Ari and I were playing on the kitchen floor. He faced me and said “Ahhhh!” I knew what that meant. He wanted to look inside of my mouth. (I don’t know why, but the kid likes teeth. Maybe it’s because he’s teething. Maybe it’s something else. Who knows? I don’t have time to over-think this one.) I was shocked when I said “Ahhhh!” and he tried to shove on of his Little People into my mouth.
“Little People don’t go in anyone’s mouth!” I said.
He looked serious after the correction. I didn’t want him to be too upset so I lightened the mood with a song. After the song was over, he stood up and said, “Ahhhh!” to me again. Figuring he heard what I said, I opened my mouth. This time, he tried to forcefully shove the Little People person into my mouth.
“Ouch!” I declared. “Little People are for playing. They don’t go in your mouth. They don’t go in my mouth. We play with them.”
I grabbed both of his Little People and demonstrated what to do with them by having them talk to each other on the kitchen floor.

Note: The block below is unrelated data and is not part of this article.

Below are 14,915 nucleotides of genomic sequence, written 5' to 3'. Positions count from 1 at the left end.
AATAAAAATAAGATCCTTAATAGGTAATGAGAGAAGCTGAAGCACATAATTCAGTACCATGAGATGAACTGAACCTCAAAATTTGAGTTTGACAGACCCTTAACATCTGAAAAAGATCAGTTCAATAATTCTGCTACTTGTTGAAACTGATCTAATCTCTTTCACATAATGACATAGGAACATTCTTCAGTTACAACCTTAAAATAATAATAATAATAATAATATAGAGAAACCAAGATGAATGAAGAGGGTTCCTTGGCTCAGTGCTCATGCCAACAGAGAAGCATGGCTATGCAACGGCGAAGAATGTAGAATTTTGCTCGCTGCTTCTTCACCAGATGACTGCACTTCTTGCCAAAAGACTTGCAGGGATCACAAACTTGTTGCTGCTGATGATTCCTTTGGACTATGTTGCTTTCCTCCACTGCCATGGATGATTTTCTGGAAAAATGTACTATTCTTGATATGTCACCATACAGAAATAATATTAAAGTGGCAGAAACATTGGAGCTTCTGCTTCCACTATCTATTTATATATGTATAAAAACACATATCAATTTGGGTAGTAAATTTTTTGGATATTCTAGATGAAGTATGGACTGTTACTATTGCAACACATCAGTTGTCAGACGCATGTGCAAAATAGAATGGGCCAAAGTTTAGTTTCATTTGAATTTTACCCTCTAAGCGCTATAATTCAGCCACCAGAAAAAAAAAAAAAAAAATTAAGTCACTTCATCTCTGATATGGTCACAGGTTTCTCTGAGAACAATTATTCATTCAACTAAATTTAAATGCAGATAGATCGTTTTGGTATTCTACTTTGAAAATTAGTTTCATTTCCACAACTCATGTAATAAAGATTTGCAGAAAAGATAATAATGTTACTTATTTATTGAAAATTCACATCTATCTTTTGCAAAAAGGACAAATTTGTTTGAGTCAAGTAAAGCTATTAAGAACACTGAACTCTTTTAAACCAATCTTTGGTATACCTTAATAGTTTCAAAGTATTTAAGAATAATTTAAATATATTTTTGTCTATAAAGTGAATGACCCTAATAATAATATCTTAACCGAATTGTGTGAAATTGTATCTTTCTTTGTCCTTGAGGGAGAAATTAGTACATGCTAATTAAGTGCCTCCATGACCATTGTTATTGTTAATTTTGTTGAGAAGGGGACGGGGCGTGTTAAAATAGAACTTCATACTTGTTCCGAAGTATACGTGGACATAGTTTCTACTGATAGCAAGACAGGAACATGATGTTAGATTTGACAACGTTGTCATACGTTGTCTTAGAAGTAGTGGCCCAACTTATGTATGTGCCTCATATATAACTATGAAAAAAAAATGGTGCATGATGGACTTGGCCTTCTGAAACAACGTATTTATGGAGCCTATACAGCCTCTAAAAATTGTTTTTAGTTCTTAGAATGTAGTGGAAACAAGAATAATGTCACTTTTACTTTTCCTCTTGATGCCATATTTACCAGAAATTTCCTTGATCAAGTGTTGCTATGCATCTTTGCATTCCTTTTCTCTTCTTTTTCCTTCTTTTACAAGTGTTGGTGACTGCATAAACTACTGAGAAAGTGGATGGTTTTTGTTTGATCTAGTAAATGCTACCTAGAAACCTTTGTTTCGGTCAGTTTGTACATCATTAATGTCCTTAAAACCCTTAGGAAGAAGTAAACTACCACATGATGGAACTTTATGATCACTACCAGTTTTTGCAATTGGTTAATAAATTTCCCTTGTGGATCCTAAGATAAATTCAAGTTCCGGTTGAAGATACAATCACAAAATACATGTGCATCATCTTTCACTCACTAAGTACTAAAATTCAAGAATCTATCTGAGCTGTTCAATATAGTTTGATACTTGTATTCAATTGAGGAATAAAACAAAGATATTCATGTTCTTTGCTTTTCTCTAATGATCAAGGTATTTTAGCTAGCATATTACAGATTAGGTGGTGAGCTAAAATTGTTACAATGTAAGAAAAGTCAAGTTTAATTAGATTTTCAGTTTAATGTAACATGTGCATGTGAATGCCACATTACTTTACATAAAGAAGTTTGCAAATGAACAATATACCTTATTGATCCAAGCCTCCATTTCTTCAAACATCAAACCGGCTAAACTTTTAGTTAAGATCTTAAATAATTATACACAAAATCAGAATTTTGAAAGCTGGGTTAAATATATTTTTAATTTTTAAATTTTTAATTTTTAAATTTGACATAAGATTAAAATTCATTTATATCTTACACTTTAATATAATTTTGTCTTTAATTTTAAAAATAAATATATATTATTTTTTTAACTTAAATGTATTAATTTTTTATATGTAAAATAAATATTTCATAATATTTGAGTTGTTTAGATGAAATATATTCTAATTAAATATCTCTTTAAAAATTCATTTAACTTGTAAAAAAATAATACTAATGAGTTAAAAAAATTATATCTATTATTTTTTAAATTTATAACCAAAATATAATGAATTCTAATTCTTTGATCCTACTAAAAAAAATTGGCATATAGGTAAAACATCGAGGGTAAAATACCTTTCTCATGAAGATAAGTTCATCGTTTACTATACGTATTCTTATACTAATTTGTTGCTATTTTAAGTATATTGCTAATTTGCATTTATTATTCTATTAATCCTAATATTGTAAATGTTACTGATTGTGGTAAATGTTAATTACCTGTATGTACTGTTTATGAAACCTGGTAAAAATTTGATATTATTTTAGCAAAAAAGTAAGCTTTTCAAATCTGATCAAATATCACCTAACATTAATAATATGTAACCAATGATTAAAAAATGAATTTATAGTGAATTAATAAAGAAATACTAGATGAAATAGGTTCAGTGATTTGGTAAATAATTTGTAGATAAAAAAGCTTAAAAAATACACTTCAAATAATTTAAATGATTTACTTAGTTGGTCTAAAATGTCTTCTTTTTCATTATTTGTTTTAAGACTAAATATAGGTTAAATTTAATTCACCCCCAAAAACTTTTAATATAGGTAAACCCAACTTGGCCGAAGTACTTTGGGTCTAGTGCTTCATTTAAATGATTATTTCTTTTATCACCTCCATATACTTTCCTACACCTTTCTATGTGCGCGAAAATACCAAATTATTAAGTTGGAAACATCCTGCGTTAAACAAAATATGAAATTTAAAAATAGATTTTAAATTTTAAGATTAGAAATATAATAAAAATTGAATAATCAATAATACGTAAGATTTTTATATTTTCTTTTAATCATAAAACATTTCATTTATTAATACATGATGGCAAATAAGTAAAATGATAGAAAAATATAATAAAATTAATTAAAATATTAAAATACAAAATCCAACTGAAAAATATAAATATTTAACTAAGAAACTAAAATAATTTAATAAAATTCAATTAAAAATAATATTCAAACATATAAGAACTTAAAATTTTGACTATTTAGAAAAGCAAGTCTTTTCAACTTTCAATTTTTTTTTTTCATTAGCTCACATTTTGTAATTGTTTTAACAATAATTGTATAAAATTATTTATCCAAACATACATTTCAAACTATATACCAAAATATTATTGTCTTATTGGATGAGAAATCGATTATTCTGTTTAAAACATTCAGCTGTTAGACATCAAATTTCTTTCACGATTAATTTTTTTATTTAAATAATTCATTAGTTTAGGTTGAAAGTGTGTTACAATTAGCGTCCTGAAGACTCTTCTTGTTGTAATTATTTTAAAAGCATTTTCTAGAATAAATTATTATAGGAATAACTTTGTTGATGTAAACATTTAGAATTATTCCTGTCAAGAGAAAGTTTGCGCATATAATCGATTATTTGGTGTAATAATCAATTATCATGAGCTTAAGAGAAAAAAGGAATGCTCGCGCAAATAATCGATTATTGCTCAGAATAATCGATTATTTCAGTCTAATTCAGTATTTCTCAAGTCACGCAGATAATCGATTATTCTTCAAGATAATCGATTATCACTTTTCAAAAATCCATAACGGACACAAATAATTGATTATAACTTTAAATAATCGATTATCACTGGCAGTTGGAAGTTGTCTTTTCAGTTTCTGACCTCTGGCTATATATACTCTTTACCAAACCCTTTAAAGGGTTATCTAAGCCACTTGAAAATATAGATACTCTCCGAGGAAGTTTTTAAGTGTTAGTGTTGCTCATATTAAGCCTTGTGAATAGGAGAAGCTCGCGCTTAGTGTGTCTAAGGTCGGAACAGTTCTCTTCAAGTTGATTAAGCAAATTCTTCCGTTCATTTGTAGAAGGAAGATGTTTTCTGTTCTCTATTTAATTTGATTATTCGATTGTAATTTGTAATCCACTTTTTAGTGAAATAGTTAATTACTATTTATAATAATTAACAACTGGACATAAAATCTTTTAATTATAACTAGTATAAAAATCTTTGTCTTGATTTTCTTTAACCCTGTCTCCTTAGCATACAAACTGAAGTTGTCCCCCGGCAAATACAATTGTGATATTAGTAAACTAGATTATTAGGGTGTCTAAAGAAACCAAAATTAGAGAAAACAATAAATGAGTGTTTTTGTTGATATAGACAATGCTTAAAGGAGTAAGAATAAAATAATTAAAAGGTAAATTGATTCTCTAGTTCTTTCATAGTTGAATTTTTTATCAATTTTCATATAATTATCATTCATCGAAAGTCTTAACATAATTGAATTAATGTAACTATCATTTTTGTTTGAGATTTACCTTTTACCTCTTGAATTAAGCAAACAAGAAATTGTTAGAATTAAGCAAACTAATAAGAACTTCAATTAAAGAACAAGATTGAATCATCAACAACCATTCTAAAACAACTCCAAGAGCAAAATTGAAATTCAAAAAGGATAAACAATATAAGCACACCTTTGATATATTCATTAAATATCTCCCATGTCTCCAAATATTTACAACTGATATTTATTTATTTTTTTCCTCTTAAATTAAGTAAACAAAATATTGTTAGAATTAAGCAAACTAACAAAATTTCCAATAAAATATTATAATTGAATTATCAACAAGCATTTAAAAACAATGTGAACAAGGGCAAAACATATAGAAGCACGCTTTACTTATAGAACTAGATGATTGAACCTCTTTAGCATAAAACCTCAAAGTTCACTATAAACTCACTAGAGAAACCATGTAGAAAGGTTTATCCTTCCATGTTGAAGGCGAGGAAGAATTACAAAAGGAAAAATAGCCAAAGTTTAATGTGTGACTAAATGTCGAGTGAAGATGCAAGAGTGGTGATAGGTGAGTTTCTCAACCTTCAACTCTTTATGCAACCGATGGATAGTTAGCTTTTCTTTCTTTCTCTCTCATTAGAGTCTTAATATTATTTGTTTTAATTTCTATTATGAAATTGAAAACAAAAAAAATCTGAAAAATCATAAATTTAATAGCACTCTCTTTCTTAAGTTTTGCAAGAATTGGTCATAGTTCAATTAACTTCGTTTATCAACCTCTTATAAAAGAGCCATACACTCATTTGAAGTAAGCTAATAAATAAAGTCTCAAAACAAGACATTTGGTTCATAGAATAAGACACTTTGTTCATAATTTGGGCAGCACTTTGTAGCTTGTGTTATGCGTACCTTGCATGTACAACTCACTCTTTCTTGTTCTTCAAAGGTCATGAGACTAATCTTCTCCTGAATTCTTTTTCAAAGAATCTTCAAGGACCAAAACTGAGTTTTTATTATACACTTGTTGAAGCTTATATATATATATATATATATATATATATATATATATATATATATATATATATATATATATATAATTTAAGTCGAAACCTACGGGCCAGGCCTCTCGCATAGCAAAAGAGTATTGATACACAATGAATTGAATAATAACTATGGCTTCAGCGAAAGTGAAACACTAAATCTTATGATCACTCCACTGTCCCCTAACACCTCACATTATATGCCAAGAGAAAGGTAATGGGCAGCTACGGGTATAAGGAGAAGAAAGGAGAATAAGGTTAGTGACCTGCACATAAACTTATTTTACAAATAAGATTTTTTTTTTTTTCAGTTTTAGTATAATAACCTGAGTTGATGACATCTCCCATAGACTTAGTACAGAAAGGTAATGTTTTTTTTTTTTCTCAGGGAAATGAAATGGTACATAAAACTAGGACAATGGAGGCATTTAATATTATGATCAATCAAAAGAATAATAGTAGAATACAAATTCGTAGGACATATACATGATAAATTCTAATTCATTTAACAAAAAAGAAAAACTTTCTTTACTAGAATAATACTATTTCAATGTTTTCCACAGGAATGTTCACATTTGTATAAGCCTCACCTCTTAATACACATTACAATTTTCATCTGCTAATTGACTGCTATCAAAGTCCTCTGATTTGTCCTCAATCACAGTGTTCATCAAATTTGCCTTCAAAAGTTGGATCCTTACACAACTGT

When he said “Ahhhh!” a third time, I grabbed my phone, which was on the kitchen island, and positioned it. How else would my husband believe me when I recounted this story later in the day.
Sure enough, this is what Ari did:
“Ari,” I said. “No Little People in the mouth. Little People don’t go into anyone’s mouth.”
“No-no,” he said.
“Right. No mouth.”
Seeing as Ari still has a fascination with throwing things in the kitchen sink, he turned around, walked to the sink, and pitched the Little People figurine inside.
“Little People don’t belong in the sink either!”
“No-no,” he said.
So he walked across the kitchen to his play kitchen, grabbed his toy phone, and chucked that in the sink.
And with that, I was speechless. I rose from where I was sitting, snapped a picture of my the contents inside of my sink (which looks creepy considering there are two pieces of cutlery in it waiting to be washed), and chalked this all up to life with an 18-month-old.